I spent each day at the Central Library in Arlington, VA most of December 2019 and most of January 2020. I spent my time learning a new skill, and went to the library for the studios environment it provided. I haven’t begun the article, but I cannot resist the temptation to digress for a moment, and extol libraries – they verily are heaven on earth. They contain elixirs and potions in the form of books in abundant quantities. And the libraries that chairs and tables to read/study provide an environment conducive for uninterrupted focus. I noticed that one evening, there was a laughter yoga program being conducted at the library. I decided to check it out.
I was one of the first people to arrive. The instructor was a lovely middle-aged lady, who had been teaching laughter yoga for a while. I introduced myself, and told her that I was from India, I was visiting the US for a short duration, and that I was a brand new Dad. Slowly, people started to trickle into the room. Soon, there were about 20 people in the room close to start time, and I suddenly noticed something – I was the only man, the rest of the participants were ladies. Apparently, the instructor noticed this fact as well, “Don’t worry ladies, he is married”, she mock-assured the ladies. Ten more ladies, and to my relief, two men, joined us, and the session began. Another laughter yoga instructor from Arizona was here as well, and she led some of the exercises.
“How many of you are stressed – please raise your hands”, said the instructor. A fair amount of people raised their hands. “After this hour of laughter yoga, you will find that your stress has melted away!”, she said encouragingly. And the session began. For most of the exercises, the instructor described the exercise, and then asked the participants to go across the room, select one person as a partner, laugh along with them, then find another partner, rinse and repeat. Here are three things that I took away from the session:
- The Problem Exercise – The instructor asked us to think of one problem that was affecting us the most in our life. She then asked us to imagine that the problem is in front of us. She asked us to point our forefinger at the problem – and laugh at the problem. She asked us to look at our partner – look at the problem, then our partner’s face, and laugh at the problem, as if telling the partner “Look, I am laughing at this problem. This problem no power over me!” When I imagined a problem and did this exercise, I found that the gravity of the problem decreased in my evaluation!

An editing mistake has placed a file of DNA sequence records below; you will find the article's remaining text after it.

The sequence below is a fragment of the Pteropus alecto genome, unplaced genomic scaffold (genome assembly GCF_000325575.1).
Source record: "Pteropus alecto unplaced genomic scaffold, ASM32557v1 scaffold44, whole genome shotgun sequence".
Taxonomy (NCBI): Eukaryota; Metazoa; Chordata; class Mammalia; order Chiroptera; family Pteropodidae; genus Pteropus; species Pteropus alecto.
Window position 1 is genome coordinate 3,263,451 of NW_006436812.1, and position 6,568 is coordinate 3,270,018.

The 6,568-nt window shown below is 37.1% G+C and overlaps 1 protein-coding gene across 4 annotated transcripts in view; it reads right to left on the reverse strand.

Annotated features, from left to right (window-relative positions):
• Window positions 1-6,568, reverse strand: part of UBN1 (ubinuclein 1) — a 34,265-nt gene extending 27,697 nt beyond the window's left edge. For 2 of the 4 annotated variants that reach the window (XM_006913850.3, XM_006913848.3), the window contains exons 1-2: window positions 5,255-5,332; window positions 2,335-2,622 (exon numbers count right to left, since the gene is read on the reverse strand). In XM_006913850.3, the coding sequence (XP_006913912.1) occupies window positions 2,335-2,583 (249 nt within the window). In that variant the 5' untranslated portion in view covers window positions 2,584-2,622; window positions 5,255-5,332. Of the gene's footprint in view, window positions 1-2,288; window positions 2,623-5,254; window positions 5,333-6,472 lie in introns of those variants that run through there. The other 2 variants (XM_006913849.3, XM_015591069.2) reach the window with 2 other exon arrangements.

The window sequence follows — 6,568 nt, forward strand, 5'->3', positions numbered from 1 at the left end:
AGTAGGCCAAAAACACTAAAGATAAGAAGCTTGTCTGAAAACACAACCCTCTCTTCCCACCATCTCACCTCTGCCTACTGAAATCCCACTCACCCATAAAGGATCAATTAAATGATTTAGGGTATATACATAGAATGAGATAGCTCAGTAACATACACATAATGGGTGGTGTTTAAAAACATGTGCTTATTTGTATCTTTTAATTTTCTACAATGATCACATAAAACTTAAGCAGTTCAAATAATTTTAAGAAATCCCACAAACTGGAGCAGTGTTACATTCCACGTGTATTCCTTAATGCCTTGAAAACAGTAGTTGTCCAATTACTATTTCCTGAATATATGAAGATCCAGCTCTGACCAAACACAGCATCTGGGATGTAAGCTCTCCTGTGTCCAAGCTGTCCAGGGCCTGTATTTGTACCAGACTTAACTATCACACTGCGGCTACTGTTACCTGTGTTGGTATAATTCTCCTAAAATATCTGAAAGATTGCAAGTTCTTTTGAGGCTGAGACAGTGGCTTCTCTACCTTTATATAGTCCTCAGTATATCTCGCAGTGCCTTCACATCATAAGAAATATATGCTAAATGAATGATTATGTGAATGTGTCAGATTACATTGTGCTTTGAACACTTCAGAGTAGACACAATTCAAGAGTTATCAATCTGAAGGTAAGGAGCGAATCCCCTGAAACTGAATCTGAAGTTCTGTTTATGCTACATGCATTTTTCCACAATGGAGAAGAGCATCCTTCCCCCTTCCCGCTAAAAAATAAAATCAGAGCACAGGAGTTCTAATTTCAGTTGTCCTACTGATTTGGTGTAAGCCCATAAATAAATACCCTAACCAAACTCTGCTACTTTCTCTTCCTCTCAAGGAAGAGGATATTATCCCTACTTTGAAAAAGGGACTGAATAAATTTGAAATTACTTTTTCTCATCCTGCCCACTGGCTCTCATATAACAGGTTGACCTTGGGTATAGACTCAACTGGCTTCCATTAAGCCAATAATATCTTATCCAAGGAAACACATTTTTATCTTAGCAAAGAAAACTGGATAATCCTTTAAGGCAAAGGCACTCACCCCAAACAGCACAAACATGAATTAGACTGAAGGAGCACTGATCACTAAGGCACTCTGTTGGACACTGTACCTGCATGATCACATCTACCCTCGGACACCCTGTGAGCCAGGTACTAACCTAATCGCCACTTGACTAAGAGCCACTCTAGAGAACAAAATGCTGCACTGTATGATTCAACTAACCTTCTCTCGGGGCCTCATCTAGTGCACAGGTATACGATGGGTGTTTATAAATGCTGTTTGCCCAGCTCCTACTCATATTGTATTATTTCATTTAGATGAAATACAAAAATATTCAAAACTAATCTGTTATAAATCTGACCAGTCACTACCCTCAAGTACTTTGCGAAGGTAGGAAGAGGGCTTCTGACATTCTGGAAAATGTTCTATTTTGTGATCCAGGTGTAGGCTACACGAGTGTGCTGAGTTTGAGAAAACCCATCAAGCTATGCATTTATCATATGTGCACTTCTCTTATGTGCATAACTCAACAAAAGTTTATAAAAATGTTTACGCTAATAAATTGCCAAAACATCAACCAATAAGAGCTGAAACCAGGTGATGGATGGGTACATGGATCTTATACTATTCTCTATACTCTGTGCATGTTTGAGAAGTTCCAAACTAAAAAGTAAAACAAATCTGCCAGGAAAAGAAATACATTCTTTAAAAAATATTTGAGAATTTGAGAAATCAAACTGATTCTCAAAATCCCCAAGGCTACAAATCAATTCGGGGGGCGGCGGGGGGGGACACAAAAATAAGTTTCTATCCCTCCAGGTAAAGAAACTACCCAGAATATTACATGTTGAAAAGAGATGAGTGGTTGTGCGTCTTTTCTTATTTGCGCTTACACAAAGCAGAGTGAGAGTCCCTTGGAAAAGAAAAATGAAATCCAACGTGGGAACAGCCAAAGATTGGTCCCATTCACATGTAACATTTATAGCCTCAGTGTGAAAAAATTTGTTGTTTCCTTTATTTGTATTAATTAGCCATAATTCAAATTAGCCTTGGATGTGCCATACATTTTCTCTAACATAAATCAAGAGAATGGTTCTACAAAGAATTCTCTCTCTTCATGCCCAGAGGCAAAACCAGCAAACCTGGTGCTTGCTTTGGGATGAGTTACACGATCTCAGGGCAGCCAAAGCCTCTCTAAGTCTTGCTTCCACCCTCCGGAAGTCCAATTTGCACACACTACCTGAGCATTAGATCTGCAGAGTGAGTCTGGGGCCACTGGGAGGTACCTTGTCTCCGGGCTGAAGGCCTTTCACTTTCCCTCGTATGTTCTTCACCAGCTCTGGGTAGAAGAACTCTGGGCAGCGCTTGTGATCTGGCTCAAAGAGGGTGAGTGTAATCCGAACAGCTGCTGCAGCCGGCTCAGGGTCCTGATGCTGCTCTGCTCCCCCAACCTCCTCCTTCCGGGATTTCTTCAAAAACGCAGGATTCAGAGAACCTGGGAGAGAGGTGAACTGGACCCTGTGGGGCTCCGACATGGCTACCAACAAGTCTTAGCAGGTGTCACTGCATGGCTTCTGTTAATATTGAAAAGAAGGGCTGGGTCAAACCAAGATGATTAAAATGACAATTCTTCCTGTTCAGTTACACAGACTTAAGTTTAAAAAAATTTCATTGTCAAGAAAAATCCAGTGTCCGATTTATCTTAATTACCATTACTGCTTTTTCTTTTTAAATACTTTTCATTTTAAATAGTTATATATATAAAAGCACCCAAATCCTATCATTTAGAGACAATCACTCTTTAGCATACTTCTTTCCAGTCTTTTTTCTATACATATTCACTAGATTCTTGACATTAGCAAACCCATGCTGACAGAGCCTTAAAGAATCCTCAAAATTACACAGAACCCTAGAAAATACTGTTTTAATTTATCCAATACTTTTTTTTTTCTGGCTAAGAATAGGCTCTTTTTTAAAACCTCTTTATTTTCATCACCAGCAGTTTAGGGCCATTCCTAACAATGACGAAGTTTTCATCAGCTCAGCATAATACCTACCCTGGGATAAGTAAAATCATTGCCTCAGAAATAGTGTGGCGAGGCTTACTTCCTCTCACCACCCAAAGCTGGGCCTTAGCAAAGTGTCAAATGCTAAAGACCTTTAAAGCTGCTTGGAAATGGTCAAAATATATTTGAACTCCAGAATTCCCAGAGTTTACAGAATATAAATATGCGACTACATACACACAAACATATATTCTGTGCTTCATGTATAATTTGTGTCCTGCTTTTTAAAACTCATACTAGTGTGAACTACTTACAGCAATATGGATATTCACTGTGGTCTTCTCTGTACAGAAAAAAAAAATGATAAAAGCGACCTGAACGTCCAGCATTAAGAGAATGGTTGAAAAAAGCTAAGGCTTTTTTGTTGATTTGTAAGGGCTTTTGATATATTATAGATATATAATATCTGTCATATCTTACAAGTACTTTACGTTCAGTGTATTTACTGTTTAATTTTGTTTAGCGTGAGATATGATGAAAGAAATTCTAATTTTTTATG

After I returned back to India in a month, the Covid pandemic erupted soon after. During the pandemic, I experienced several stressful moments. I completely forgot about this exercise and got caught up in stress spirals – it would have been a good experiment to practice this exercise and see if I was less stressful as a result. Having recollected this exercise while writing this article, I intend to practice this each day, and evaluate my progress after a while.
- The Smelly Diaper Exercise – We were asked to imagine that a smelly diaper was in front of us. The exercise was to point at this diaper, and laugh it out. There were several other exercises, most of them a variation of this theme – imagine X, think of X, and laugh. When I googled “laughter yoga”, some other exercise ideas that came up were “Cell phone laughter” – hold an imaginary cell phone to your ears and laugh, “Greeting Laughter” – Greet somebody, and instead of uttering a “Hello” or shaking their hand, laugh. When I came back to India, my baby was four months old, we did have plenty of smelly diapers at home, when I pointed to it and laughed, I was met with weird glances from my family!
- Very Good – Very Good – Yay! – Each exercise ended with all participants saying “Very Good – Very Good – Yay!”. Each “Very Good” is accompanied with a clap, in a mild sing-song tone. The “Yay” is said with enthusiasm, raising our hands in the power pose. At the time, this seemed silly to me. When I think about it now, this is pretty powerful – a sense of excitement and enthusiasm is reinforced throughout the session, and the power pose has been proven to make people feel good about themselves.
At the end of the session, I found that I was indeed feeling great! I was not one of the people who had admitted to being stressed at the beginning of the session (I was feeling pretty exuberant that day). When the instructor said, “This ends our session. Now, all of you who are feeling stressed, please raise your hands”, the number of people who raised their hands were much lesser. Laughter Yoga worked! Very Good – Very Good – Yay!
Image Credit: Krakenimages from Unsplash